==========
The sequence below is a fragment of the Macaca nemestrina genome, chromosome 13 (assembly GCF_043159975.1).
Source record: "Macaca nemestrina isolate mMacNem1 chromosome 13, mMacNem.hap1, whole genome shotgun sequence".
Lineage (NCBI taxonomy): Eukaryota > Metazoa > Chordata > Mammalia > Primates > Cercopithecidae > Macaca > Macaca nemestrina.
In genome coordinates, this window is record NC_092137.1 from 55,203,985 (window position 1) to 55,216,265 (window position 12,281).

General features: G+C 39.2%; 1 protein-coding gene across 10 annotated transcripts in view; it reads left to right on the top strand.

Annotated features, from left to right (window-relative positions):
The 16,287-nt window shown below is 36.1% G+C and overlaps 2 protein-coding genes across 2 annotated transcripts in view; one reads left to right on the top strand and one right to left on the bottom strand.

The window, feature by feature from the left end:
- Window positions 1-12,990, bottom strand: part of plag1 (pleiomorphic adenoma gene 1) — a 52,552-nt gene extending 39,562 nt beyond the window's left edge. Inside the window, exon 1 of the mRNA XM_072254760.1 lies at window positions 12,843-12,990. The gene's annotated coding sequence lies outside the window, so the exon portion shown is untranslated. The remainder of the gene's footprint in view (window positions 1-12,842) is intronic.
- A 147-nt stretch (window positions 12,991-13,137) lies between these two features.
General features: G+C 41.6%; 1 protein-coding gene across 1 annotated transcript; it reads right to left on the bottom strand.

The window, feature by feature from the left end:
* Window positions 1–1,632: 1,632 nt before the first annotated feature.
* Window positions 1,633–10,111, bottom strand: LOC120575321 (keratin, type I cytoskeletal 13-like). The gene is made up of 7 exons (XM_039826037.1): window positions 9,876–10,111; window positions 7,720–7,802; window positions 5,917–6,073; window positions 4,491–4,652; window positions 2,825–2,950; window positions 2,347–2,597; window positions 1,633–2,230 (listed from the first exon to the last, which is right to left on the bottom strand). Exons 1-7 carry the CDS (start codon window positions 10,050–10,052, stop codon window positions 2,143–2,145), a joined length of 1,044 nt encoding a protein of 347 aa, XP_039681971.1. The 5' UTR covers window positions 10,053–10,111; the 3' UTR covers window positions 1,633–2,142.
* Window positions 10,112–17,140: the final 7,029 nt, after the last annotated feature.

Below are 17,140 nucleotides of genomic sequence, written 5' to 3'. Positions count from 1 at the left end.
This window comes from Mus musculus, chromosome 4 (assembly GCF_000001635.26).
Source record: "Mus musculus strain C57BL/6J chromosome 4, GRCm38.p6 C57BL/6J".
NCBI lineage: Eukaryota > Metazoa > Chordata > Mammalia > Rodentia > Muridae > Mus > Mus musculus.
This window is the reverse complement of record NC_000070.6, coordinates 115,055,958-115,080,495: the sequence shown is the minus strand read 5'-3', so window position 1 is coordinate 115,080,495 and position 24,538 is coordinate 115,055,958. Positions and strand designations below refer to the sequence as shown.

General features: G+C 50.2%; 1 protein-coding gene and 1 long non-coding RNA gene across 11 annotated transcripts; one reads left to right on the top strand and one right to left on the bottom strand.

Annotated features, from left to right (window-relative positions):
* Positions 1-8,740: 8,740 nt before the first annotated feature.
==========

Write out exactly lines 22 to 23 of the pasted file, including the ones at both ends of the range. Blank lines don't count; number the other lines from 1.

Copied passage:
Annotated features, from left to right (window-relative positions):
* Positions 1-8,740: 8,740 nt before the first annotated feature.